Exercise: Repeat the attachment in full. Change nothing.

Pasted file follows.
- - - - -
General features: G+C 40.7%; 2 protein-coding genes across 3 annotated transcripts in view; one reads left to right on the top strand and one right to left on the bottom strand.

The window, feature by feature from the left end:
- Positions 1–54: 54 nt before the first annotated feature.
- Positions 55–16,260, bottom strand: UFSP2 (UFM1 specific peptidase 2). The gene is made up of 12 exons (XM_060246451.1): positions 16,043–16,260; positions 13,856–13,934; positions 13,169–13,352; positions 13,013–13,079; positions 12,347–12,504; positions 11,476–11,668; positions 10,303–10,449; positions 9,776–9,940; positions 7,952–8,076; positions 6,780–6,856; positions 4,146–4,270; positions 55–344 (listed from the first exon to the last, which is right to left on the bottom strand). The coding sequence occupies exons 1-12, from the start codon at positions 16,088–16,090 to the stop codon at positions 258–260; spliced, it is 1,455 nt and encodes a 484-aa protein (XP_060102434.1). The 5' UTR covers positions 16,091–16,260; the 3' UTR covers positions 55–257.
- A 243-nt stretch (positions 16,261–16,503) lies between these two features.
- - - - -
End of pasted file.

General features: G+C 40.7%; 2 protein-coding genes across 3 annotated transcripts in view; one reads left to right on the top strand and one right to left on the bottom strand.

The window, feature by feature from the left end:
- Positions 1–54: 54 nt before the first annotated feature.
- Positions 55–16,260, bottom strand: UFSP2 (UFM1 specific peptidase 2). The gene is made up of 12 exons (XM_060246451.1): positions 16,043–16,260; positions 13,856–13,934; positions 13,169–13,352; positions 13,013–13,079; positions 12,347–12,504; positions 11,476–11,668; positions 10,303–10,449; positions 9,776–9,940; positions 7,952–8,076; positions 6,780–6,856; positions 4,146–4,270; positions 55–344 (listed from the first exon to the last, which is right to left on the bottom strand). The coding sequence occupies exons 1-12, from the start codon at positions 16,088–16,090 to the stop codon at positions 258–260; spliced, it is 1,455 nt and encodes a 484-aa protein (XP_060102434.1). The 5' UTR covers positions 16,091–16,260; the 3' UTR covers positions 55–257.
- A 243-nt stretch (positions 16,261–16,503) lies between these two features.